ANALYSIS: Asia Pacific MROs poised for growth

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With close to 4,000 aircraft on order from carriers in Asia Pacific, coupled with the continued boom in the low-cost segment, the region’s maintenance repair and overhaul players have a busy future.

One only needs to learn that there are at least 10 new low-cost carriers planning to launch in Asia Pacific this year, to get a glimpse of the magnitude of growth in this part of the world.

A country with an especially bright MRO outlook is Singapore. The city-state today accounts for a quarter of the region’s MRO output. Its two homegrown MRO players – SIA Engineering Co (SIAEC) and ST Aerospace – are both working towards being one-stop solution providers for airlines, and have their eyes set on the LCC boom.

“The positive outlook for air traffic demand especially in the Asia Pacific region, where the LCC market will continue to grow and fuel the traffic growth, and its buoyant fleet renewal market, has the attention of most MROs in the region, including us,” says an SIAEC spokeswoman.

Though full-service carriers continue to be the main contributors to the Singapore Airlines maintenance arm’s revenue stream, engagement with the LCC market has also proved necessary.

To capture the “substantial growth in the LCC market” and stay ahead of the pack, SIAEC says it will be “LCC centric” and provide targeted solutions to these players. One example is to provide these price sensitive carriers with MRO services where costs are lower.

This explains its joint venture with Philippine low-cost giant Cebu Pacific to set up a heavy maintenance facility at Clark International Airport. Expansion is now underway to add two new widebody hangars. Besides maintenance work for Cebu Pacific, the facility, which SIAEC has a 65% stake in, also does third party work.

Besides Cebu Pacific, SIAEC’s LCC customers also include Tigerair, Scoot and AirAsia X.

Securing work from low-cost carriers has also become increasingly important for ST Aerospace.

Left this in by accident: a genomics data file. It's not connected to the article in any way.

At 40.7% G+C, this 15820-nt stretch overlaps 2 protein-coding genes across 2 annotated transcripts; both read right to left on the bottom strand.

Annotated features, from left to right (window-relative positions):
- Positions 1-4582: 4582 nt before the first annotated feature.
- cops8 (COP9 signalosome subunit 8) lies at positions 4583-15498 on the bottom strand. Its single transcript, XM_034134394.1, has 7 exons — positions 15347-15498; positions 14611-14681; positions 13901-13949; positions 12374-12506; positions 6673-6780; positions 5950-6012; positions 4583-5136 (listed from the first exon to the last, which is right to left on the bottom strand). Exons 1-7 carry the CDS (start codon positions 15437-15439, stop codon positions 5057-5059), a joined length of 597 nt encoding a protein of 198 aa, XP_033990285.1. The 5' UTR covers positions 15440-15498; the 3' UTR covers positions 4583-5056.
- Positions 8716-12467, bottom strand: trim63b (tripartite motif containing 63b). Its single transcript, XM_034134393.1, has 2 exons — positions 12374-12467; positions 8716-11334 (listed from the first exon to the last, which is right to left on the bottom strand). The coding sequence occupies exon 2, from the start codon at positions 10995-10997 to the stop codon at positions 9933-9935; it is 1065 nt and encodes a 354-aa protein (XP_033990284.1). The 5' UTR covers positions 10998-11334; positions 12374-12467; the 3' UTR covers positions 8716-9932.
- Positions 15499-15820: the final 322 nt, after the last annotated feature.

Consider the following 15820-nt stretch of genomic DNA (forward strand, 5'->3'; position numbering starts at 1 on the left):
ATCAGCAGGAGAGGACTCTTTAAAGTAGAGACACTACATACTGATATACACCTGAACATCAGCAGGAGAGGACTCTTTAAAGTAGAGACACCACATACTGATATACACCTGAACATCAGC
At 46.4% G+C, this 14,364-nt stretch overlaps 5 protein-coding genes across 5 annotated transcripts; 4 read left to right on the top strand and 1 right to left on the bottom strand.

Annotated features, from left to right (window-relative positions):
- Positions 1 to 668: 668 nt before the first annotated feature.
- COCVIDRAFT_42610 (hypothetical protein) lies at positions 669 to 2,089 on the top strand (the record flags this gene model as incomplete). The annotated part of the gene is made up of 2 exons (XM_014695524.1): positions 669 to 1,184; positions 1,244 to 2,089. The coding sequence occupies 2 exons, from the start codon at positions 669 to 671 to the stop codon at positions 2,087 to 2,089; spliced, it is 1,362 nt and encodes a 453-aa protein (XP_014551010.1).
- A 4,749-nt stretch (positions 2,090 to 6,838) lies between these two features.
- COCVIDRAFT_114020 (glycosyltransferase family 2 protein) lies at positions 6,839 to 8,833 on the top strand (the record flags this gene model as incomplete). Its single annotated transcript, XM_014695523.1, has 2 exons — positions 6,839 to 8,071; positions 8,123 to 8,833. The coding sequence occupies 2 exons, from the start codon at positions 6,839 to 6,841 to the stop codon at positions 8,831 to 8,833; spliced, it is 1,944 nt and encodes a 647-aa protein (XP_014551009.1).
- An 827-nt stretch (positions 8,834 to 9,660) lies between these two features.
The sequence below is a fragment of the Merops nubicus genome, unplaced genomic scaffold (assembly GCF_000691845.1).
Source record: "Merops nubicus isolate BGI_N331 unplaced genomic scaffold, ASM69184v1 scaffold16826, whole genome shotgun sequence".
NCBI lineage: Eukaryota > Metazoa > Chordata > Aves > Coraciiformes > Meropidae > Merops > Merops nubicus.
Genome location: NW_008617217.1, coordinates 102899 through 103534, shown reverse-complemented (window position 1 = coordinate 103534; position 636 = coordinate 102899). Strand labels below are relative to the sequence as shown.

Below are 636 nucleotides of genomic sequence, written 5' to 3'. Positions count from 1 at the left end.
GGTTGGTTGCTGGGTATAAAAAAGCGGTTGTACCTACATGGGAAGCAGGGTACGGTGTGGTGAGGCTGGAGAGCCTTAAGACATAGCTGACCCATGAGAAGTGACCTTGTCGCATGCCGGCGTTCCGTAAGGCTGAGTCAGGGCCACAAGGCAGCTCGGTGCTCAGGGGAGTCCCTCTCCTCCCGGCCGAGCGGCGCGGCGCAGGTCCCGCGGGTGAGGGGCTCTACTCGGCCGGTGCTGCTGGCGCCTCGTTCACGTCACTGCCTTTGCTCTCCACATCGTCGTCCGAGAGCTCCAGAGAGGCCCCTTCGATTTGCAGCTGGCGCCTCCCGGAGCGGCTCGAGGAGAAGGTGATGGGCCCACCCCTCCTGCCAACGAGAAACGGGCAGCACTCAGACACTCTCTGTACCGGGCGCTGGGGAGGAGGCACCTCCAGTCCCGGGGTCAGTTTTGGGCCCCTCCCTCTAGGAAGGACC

“A lot of Asian airlines have their own MRO facilities. So the interesting thing about Asia is you’ve got to fit the solution for the operator. Airlines here are likely to take a lot of their own line maintenance and checks and only outsource the heavy work - except for the LCCs, that’s why our engagement with them is growing, ” says ST Aero’s president Chang Cheow Teck.

Last year it won a contract from Jetstar Asia to do line maintenance on its existing and future fleet of Airbus A320s. Though it has supported Jetstar Asia with line and base maintenance since it launched in 2004, the airline temporarily took the work in-house in 2010 when it decided to set up a maintenance operation at Changi Airport. ST Aero however continued to conduct heavy checks for the airline, which now extends to include line maintenance.

ST Aero also works with LCCs such as Korea’s T’Way, China’s Spring Airlines and Japan’s Vanilla Air, tailoring services to meet their needs.

“We have to focus on where the needs are and where we can add value. Now that we have a diversified portfolio of services, we can focus on services that are complementary to airlines, rather than a threat to them,” says Chang. “ST Aero always thrives on being flexible and catering to customers’ needs. We don’t have an airline to give us business, so we have to go and beg, borrow and steal, be flexible," says Chang candidly.

Consultancy ICF SH&E forecasts that overall MRO demand in Asia Pacific will grow at 5.5% annually over the next five to 10 years. The primary drivers of growth will be China, followed by India and Indonesia.

ICF vice president David Stewart says there will be an exceptional growth of almost 10% per annum in the number of engine shop visits and engine MRO demand for single-aisle aircraft. These types will also see an 8.3% per annum growth in airframe heavy maintenance manhours.